What the NHL’s return means to Winnipeg


Note: I originally wrote (a version of) this post for The Victory Formation

Last night (ed. note: obviously not last night) I got the news I had waited 15 years for. After being lost, and yes I say lost and not taken, the Jets were coming home to Winnipeg. Of course, it might not be the Jets, but it has to be the Jets. The franchise may never have won a Stanley Cup, but this movement was never about bringing the Cup to Winnipeg. Jonathan Toews did that last year. It was about playing hockey again; seeing the red, white and blue Jets sweaters out there, with the Queen and the whiteout watching over the heroes of Manitoba.

Will things be different this go-round? Well, yes and no. Economically, Winnipeg is in a much better place. The Canadian dollar has gone from 75 cents of an American dollar do being worth more than an American dollar. A salary cap and revenue sharing also means that the Jets (or whatever they’re called) won’t be out on an island. And the city itself has gotten much better. It has grown to roughly 700,000 people, still the smallest market in the NHL, but big enough to be viable. Its economy is the third fastest growing in Canada, and the MTS Centre, while small, is viable. Five of the six other Canadian NHL teams drew at 100% capacity or higher, and Ottawa was over 99%.

But, the biggest reason why Winnipeg will be different economically is the owners. True North Sports and Entertainment built the MTS Centre largely with private funds, and they own both the building and now the hockey team, augmenting their earning potential. The principal owner, David Thomson, is the 17th richest person in the world, worth 23.7 billion dollars, and his stock made over 260 million dollars last year which not only could buy an NHL team all over again, it could cover any losses that a Winnipeg team might have if the franchise continues to be run into the ground by incompetent GMs.

One way it won’t be different however is the support. Jets fans are a fiercly loyal bunch, as I would imagine you would have to be spending winters on the Canadian prairie. The Drive to 13,000 Season tickets was a complete success: most were gone when TNSE opened the drive to people who had been Moose season ticket holders, and when the drive was opened to the general public, every season ticket was gone in less than 20 minutes. Manitobans love hockey, probably more than anything else. And while it is sad Jets fans had to get a team via another city, this NHL season will be like 80 days of Christmas morning, except experiencing it after going 15 years without Christmas.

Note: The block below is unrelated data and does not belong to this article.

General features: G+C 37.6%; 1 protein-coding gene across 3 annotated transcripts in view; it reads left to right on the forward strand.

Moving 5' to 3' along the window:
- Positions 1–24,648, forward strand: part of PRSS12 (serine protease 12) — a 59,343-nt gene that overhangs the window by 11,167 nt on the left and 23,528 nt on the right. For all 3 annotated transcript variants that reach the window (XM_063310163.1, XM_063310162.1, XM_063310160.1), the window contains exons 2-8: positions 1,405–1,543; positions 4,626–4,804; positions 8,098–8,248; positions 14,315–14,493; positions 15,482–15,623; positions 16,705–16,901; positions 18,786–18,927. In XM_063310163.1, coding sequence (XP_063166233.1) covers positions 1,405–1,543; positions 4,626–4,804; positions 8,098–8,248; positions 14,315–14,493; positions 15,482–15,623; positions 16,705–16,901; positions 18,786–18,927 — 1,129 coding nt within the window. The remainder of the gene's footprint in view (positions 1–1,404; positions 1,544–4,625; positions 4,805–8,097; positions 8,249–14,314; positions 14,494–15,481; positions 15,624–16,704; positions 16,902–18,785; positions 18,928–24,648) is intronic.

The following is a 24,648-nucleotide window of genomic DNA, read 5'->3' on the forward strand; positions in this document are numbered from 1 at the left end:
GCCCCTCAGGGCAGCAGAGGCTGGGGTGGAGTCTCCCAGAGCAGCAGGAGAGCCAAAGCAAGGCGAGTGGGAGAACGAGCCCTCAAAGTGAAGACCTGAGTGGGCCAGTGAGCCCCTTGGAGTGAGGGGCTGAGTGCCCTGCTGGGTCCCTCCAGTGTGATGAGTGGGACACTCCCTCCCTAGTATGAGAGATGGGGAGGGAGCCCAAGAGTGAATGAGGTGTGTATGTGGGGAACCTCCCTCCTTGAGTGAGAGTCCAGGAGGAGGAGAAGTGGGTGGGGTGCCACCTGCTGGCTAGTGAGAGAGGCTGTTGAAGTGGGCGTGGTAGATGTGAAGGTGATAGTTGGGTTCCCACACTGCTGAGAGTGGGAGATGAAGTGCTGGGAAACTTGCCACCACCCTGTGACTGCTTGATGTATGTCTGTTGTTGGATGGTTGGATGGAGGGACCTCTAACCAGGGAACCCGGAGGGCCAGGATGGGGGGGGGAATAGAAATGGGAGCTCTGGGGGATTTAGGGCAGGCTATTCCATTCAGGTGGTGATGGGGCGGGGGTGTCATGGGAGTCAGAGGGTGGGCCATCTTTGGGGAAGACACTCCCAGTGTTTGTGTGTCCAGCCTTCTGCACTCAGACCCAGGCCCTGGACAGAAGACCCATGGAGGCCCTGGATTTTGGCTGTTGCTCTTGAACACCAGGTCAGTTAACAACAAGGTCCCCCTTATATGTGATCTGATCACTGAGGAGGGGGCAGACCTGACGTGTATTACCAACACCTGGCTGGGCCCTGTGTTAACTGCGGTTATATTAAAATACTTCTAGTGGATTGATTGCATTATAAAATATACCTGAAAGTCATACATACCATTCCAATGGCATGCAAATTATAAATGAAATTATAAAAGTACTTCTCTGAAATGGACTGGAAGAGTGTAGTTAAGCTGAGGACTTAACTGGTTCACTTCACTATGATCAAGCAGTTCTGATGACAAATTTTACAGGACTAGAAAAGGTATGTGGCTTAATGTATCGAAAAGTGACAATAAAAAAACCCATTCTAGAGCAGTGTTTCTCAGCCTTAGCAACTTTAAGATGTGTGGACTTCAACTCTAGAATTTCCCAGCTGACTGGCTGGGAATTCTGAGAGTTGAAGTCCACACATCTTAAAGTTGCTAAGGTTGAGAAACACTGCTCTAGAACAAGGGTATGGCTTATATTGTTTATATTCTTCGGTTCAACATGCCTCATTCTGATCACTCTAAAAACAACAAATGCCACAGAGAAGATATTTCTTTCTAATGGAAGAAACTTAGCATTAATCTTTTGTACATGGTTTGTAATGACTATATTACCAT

This has never been about Winnipeg vs. Phoenix or Atlanta, as much as some people might lead you to believe. It is about a city and a province that loves hockey getting another crack at a team, this time when they have a fair shake. I am not really one of those people who thinks hockey should only be in Canada, and I do want the sport to grow, but at the same time Andrew Ladd and Zach Bogosian will be the main attraction in Winnipeg.

Winnipeg has done great without the Jets. The population grew, the unemployment dropped, the economy got stronger. It is yet uncertain what an NHL hockey team will do to the city economically. But, as I sat at my desk watching the press conference yesterday (again, obviously not yesterday), yes in tears, I witnessed an event part of me never thought possible. And next fall, when the Jets host the Leafs or Capitals or Oilers or whomever, I will see another event part of me never thought possible. And you just can’t put a price on that.

 another note: Special thanks to Bruce Arthur for the population numbers. And for being awesome.